Subscribe To Evolve's DLC Maps Will Be Free, Here's Why Updates
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Turtle Rock Studios is doing something a bit different from other studios out there: they're not going to charge for downloadable map content for their upcoming asymmetric, competitive multiplayer game, Evolve. Why? Because they don't want to break up the community or create disparity within the player-base.
VG 24/7 picked up the news from IGN, where creative director Phil Robb talked about the game and the DLC methods they have for the title, stating...
"First thing we [Evolve's creative leads] said was we can't break the community up, so all of our maps will be free. We never want anyone to get booted off of a server because they haven't bought something."
That's one of the biggest issues that plague a lot of multiplayer-focused games these days. Companies are so dead-set on making as much money as possible from their properties that fun and community growth are usually things put on the back-burner in order to focus on making money.
Turtle Rock Studios is doing something a bit different, insofar that it's a big-budget game but the community is being put front and center, mostly because Evolve is a multiplayer-oriented game and if they can't maintain their community then they don't have a product anymore.
According to Robb...
"We'll have characters and monsters, and even if you don't buy them, if your buddy wants to buy the DLC, that's cool, and your game will be enhanced through his purchase," ... "So, you won't be able to play as those characters, but you will certainly be able to play with those characters."
This is a neat way to handle things. Overkill Software did the same thing with Payday 2 – enabling players to still join games with those who purchased DLC that they didn't own. This was not only a great way to keep the community glued together but it also allowed players who didn't own the DLC to check it out the content. It's like free advertising.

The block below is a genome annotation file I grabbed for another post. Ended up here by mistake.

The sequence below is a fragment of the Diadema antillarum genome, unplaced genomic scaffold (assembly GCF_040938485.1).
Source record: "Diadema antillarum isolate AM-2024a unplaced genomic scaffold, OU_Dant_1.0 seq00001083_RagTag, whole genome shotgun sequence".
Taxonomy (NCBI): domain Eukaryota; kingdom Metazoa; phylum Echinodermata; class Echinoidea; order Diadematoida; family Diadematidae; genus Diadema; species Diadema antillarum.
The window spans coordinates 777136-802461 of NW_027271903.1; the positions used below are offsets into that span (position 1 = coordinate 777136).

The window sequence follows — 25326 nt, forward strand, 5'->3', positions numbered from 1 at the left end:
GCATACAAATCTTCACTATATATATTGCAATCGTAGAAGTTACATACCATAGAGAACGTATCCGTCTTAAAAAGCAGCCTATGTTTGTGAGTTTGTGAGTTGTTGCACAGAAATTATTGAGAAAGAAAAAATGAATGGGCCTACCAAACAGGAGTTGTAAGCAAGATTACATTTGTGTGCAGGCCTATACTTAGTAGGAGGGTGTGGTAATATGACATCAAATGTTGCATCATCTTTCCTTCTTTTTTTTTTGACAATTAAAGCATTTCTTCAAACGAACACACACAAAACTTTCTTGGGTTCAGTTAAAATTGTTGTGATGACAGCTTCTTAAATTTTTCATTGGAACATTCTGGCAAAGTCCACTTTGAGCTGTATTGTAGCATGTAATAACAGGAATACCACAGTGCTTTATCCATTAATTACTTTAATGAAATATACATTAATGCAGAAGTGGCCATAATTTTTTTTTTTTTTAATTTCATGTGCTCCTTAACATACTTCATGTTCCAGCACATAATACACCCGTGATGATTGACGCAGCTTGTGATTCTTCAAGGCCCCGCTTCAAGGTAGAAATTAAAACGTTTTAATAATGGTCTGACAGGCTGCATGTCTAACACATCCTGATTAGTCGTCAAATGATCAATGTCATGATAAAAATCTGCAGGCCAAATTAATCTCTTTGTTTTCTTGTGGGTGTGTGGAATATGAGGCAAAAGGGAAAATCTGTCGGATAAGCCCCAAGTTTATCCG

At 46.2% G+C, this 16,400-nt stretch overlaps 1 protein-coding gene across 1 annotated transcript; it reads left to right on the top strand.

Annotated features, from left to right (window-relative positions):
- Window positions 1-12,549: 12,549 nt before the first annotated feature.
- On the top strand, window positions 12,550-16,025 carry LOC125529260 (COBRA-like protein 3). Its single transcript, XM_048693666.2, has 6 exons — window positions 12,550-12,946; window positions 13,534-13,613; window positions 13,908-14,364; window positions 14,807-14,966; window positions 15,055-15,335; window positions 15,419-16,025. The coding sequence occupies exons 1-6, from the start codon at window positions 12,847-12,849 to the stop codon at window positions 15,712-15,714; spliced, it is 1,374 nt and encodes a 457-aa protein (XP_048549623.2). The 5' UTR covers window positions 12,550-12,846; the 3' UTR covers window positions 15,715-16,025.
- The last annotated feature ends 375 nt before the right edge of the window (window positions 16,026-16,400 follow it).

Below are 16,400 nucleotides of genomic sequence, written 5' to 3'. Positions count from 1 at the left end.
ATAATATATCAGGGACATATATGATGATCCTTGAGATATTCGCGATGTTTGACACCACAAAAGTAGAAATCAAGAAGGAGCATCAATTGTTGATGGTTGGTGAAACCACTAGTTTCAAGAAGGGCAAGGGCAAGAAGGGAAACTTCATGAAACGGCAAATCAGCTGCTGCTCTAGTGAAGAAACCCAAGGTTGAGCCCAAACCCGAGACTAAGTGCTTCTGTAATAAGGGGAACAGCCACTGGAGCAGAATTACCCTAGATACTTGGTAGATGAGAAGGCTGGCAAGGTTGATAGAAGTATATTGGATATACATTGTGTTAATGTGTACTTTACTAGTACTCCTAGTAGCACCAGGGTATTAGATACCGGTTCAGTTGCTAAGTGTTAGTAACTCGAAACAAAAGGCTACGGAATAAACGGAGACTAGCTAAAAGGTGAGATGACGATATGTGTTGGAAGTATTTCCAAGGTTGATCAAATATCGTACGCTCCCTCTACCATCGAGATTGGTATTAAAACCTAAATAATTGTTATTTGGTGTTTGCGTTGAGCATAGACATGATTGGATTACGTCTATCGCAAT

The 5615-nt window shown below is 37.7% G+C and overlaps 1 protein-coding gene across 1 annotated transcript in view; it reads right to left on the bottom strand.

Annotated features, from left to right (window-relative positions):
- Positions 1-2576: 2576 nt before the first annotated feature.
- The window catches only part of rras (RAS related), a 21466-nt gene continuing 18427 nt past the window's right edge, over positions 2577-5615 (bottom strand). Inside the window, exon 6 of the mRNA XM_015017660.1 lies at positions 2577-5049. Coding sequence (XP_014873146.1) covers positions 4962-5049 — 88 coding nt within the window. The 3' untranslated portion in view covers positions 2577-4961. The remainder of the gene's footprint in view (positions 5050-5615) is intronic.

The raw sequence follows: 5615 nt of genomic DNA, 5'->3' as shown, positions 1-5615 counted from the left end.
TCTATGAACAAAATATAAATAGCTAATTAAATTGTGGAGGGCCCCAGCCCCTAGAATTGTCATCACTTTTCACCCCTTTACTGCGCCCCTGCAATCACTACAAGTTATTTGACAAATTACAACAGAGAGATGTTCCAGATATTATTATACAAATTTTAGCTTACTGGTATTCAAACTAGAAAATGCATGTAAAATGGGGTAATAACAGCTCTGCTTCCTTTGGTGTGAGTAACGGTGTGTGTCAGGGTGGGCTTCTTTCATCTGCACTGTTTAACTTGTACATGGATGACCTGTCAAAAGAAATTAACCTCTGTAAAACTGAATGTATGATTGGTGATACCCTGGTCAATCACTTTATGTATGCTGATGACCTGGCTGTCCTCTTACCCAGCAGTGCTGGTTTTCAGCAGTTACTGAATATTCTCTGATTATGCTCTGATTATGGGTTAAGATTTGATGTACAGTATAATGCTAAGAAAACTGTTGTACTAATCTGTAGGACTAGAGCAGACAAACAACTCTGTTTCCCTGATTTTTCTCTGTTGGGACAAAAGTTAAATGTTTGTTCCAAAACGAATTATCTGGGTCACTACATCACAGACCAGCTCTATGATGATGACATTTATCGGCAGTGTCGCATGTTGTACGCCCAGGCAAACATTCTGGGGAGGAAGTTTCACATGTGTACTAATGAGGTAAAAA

It's rare for other publishers to allow that option to manifest in a game – players who don't own the DLC to play with those who do own the DLC – so it's nice to see Turtle Rock employing the option.
Whether or not this tactic will actually help Evolve move units on the Xbox One and PS4 is a whole other story. Right now there's still a lot of gamers who aren't entirely won over, myself included. I don't really see this as a “must-play” game, but I can understand the appeal of the whole asymmetric multiplayer element for people looking for a different way to challenge themselves in online play.
My major hold-up with the game is that I don't really see the long-term appeal. It reminds me of something you would play on a couple of weekends with friends and then maybe periodically play off and on a few months thereafter, like Left 4 Dead or Team Fortress 2, sans the farming and crafting. But that's just me.
Anyway, Evolve was pushed to February 10th, 2015 for the eighth generation home consoles and PC.